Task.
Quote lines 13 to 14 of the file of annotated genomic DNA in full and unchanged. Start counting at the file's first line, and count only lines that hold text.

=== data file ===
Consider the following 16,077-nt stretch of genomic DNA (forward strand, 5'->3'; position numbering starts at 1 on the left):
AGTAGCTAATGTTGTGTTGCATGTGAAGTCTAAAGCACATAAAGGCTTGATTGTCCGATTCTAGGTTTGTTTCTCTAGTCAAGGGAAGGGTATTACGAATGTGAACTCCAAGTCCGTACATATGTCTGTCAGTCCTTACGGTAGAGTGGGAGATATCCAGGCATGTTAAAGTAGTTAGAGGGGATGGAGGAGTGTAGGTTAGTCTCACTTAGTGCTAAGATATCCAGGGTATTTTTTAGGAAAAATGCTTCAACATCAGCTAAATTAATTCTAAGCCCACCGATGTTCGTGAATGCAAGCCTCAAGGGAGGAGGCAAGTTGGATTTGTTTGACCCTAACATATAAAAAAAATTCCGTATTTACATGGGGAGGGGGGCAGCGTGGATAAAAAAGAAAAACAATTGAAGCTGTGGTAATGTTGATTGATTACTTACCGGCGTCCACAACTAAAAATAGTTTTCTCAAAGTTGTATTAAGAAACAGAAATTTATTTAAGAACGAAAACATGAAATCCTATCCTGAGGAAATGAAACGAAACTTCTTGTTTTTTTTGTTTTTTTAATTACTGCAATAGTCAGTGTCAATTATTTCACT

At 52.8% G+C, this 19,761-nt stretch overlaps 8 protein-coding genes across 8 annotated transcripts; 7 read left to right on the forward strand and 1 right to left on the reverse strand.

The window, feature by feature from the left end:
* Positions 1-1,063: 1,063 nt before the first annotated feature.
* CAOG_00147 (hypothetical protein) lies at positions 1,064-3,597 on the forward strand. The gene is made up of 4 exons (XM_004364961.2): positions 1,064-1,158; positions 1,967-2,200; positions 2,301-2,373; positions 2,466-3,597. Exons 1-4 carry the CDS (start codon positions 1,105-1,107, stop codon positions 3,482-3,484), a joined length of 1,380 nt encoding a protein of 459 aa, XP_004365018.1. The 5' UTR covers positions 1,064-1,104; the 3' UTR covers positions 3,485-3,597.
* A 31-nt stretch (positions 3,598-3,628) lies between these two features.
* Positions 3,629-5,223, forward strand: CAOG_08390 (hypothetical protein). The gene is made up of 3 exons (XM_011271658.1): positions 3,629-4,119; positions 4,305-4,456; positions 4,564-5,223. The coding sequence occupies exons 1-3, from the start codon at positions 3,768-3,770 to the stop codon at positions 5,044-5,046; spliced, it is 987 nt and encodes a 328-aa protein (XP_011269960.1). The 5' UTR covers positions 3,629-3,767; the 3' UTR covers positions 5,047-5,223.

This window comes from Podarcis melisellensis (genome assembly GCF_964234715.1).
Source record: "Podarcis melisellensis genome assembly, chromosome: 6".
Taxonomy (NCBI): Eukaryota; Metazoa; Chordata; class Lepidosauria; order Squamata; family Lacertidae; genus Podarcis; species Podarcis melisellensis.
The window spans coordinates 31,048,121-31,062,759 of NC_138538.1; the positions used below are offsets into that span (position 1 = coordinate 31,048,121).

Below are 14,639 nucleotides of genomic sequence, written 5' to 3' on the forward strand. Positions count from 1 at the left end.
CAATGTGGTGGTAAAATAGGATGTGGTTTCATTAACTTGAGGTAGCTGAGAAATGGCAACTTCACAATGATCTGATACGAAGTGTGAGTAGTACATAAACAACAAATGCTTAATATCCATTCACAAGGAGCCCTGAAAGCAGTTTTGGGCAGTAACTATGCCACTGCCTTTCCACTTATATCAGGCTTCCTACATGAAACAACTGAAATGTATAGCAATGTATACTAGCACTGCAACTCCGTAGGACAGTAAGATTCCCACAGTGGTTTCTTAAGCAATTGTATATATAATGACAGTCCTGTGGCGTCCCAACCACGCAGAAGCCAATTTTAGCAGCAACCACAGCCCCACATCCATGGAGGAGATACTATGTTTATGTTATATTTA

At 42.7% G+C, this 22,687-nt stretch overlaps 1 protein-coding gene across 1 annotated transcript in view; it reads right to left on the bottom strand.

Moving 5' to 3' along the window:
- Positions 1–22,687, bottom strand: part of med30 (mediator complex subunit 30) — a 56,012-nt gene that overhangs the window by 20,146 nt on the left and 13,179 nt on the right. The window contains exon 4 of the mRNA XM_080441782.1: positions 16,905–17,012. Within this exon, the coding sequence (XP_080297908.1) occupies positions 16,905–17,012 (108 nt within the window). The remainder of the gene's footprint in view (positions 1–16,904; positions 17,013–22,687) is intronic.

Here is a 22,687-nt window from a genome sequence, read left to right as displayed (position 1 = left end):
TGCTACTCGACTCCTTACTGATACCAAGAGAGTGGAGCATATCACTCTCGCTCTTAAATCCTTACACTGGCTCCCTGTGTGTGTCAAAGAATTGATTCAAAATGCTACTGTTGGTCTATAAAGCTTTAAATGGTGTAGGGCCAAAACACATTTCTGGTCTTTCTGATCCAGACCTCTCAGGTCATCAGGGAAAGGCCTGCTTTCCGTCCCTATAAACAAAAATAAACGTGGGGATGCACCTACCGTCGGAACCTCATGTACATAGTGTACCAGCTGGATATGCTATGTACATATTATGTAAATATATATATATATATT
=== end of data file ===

Below are 14,639 nucleotides of genomic sequence, written 5' to 3' on the forward strand. Positions count from 1 at the left end.
CAATGTGGTGGTAAAATAGGATGTGGTTTCATTAACTTGAGGTAGCTGAGAAATGGCAACTTCACAATGATCTGATACGAAGTGTGAGTAGTACATAAACAACAAATGCTTAATATCCATTCACAAGGAGCCCTGAAAGCAGTTTTGGGCAGTAACTATGCCACTGCCTTTCCACTTATATCAGGCTTCCTACATGAAACAACTGAAATGTATAGCAATGTATACTAGCACTGCAACTCCGTAGGACAGTAAGATTCCCACAGTGGTTTCTTAAGCAATTGTATATATAATGACAGTCCTGTGGCGTCCCAACCACGCAGAAGCCAATTTTAGCAGCAACCACAGCCCCACATCCATGGAGGAGATACTATGTTTATGTTATATTTA